Your browser is no longer supported. For the best experience of this website, please upgrade to a newer version or another browser.

Your browser appears to have cookies disabled. For the best experience of this website, please enable cookies in your browser

We'll assume we have your consent to use cookies, for example so you won't need to log in each time you visit our site.
Learn more

Tim Larcombe

Once synonymous with effortless cool and era-defining ads, the Jeremy Clarkson effect blunted Levi’s edge. The denim brand’s general manager has vowed to get its buzz back, starting with a new-look store

We all know the damage that photos of Top Gear presenter Jeremy Clarkson in his mid-blue 501s did to the Levi’s brand in the late 1990s. In fact, the brand never really recovered the pre-Clarkson cool it had with its twisted seam and women’s styles dressed up with slick ad campaigns.

But a newly refurbished store, which reopened on London’s Regent Street last week, plus collaborations with designers such as Henry Holland and a refocus on the brand’s heritage - one of the fashion buzzwords of the moment - suggest the world’s most famous denim brand is heading back in the right direction.

Tim Larcombe rejoined Levi’s as general manager for the UK in 2005, after six years at Adidas, to spearhead the relaunch of Levi’s. This year that culminated in the introduction of a new retail concept. Regent Street is the first store of its kind and, if it is successful, Larcombe will have created the blueprint for future flagship openings in key cities around the world.

“It was this that brought me back to Levi’s,” he says, gesturing around the new-look flagship store. “Levi’s is part of my DNA.”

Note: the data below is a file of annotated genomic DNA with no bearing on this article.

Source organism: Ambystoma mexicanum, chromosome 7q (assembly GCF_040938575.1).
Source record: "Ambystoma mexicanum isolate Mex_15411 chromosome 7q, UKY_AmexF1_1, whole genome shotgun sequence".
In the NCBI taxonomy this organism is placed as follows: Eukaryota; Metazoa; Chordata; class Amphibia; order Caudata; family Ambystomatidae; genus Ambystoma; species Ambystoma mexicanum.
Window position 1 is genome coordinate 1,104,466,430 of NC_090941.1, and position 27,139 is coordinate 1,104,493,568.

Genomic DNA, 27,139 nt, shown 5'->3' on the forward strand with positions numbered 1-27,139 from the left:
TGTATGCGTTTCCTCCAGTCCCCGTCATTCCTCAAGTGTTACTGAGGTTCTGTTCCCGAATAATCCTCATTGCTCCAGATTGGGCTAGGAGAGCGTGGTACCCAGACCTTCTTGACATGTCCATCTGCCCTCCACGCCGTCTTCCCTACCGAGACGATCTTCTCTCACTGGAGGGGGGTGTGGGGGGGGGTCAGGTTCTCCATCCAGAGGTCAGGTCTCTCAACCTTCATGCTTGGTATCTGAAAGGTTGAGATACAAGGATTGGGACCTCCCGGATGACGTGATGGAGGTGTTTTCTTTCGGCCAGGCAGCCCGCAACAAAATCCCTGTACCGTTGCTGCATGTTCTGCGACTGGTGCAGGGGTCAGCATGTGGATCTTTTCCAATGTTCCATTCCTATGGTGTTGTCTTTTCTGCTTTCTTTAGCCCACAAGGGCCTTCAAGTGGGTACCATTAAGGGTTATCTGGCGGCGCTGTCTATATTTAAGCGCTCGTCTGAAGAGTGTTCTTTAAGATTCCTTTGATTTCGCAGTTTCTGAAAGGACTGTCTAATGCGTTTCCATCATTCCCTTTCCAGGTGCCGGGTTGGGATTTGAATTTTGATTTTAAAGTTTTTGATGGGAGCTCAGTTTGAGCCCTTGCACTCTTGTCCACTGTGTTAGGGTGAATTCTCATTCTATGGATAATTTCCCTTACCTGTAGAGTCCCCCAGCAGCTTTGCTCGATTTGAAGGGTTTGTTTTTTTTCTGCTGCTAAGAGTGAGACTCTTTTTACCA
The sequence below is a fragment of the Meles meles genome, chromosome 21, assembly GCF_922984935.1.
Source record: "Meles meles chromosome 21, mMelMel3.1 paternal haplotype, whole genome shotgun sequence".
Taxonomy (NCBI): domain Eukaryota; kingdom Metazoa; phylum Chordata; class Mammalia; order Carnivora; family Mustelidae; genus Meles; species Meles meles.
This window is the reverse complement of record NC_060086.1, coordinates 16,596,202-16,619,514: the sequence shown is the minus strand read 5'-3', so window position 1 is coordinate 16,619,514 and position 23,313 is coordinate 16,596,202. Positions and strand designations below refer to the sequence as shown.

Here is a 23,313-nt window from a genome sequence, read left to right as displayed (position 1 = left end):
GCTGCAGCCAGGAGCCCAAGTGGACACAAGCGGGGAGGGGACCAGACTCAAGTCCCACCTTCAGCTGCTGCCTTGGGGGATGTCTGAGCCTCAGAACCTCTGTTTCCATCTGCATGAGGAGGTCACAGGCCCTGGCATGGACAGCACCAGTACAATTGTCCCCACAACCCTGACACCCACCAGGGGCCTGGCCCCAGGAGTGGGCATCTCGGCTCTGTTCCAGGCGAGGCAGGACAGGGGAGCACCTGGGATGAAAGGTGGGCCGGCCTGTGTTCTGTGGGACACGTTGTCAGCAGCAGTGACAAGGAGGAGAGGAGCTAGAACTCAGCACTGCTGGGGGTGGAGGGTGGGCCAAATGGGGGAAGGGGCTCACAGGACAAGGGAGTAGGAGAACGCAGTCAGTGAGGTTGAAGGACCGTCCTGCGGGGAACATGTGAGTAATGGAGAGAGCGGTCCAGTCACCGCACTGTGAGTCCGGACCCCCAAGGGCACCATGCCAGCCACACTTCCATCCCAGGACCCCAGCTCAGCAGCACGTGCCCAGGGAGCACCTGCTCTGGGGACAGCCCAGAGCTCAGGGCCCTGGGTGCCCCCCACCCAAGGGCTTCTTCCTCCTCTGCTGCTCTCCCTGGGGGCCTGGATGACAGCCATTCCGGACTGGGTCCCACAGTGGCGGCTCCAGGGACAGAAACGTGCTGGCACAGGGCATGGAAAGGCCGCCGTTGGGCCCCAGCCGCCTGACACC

The store is ground-breaking. One year in the making, it’s the first revamp the shop has had for 11 years. Shoppers enter via an art gallery at the entrance - there is no product in the shop’s windows - while props such as an original pair of 1920s Levi’s 501s, worth £10,000 and borrowed from the brand’s San Francisco archive, are displayed in a heat-controlled chamber on the ground floor.

The store also employs a 140-option denim wall and has a dedicated area for 501s, the brand’s heartland product, which makes up over half of UK sales, reflecting its refocus on its heritage.

That Regent Street is the test-bed for the new shopfit is no surprise. The 8,535 sq ft store is the second best-performing Levi’s outlet in the world, behind only Times Square in New York.

The redesign of the tourist-friendly Regent Street shop is as much about giving the brand a window on the world as it is about re-engaging London shoppers. Levi’s has 46 UK stores, 36 of them company-owned and the rest franchises.

The store relaunch is supported by a new ad campaign developed by creative agency Exposure. It stars cool young things from London’s creative scene, and will feature on London buses in a bid to engage the capital’s young shoppers and highlight the craft element that goes into the product.

Larcombe says: “We are a very democratic brand and have reinvented ourselves on a number of occasions.”

Reinventing Levi’s is no easy task, though. The rise of premium US denim brands such as J Brand and Current/Elliott and kudos brands like Acne and Nudie and the continued dominance of Dutch brand G-Star over the past five years has piled pressure on denim stalwarts such as Levi’s. Competition from the high street - particularly from the likes of Topshop and Topman with their Moto own brand - with good-quality jeans at reasonable prices hasn’t helped. Diesel has also recently relaunched, having reduced its prices in reaction to the recession and changing market.

Cutting prices

Stockists say Levi’s has reacted well, reducing its own prices, which has led to an increase in volume. One multiple retail buyer says: “Levi’s has pushed the prices down rather than going more premium. And we’re selling more Levi’s skinnys than ever before.”